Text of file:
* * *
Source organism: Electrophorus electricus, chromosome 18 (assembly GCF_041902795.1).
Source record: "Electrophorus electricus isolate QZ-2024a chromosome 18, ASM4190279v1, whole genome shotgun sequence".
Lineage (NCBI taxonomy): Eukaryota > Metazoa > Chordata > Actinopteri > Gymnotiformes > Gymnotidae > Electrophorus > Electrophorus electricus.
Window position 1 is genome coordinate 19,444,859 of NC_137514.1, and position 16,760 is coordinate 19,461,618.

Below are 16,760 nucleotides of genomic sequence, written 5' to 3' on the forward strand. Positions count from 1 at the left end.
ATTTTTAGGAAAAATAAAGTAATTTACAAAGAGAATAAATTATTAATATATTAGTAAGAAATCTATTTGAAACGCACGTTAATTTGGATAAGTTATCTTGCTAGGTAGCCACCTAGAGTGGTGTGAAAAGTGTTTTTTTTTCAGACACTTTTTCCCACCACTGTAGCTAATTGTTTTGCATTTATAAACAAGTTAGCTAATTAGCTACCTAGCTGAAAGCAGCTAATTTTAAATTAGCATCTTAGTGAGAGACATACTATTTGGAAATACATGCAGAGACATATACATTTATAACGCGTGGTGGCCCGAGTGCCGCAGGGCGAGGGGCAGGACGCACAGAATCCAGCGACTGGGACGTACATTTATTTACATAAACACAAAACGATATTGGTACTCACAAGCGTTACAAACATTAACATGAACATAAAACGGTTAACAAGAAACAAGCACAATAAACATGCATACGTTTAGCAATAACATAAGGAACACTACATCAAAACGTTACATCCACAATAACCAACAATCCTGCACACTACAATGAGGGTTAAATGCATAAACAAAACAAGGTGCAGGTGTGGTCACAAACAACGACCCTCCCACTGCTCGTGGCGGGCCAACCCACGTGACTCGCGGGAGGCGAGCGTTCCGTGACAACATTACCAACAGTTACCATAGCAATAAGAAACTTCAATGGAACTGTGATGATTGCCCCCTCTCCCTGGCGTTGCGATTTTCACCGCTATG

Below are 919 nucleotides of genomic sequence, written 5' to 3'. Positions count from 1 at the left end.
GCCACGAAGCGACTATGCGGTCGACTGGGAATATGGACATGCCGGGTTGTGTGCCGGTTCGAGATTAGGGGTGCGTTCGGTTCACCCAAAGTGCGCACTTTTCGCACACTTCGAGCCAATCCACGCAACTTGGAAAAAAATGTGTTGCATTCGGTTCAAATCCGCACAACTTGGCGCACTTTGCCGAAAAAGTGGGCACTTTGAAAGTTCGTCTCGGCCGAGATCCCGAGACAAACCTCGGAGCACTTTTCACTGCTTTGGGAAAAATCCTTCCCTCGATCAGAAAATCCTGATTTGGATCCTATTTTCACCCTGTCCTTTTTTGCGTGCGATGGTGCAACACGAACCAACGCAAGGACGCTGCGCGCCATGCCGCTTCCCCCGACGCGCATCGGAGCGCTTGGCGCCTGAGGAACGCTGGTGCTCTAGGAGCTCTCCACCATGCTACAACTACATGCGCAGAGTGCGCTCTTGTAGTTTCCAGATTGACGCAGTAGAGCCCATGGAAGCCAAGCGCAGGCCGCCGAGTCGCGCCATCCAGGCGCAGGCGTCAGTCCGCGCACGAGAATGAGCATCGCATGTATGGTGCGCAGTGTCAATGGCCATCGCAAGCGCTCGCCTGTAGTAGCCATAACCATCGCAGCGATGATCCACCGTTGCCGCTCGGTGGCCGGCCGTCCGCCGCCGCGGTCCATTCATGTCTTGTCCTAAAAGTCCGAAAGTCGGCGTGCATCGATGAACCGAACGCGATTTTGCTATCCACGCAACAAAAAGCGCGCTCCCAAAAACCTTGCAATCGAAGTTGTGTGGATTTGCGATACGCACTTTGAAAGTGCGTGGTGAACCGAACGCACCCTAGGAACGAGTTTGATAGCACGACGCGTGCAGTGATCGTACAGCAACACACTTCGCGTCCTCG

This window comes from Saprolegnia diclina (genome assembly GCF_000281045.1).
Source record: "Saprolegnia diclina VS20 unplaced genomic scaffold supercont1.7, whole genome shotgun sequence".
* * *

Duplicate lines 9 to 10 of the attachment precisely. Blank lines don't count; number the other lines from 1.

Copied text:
This window comes from Saprolegnia diclina (genome assembly GCF_000281045.1).
Source record: "Saprolegnia diclina VS20 unplaced genomic scaffold supercont1.7, whole genome shotgun sequence".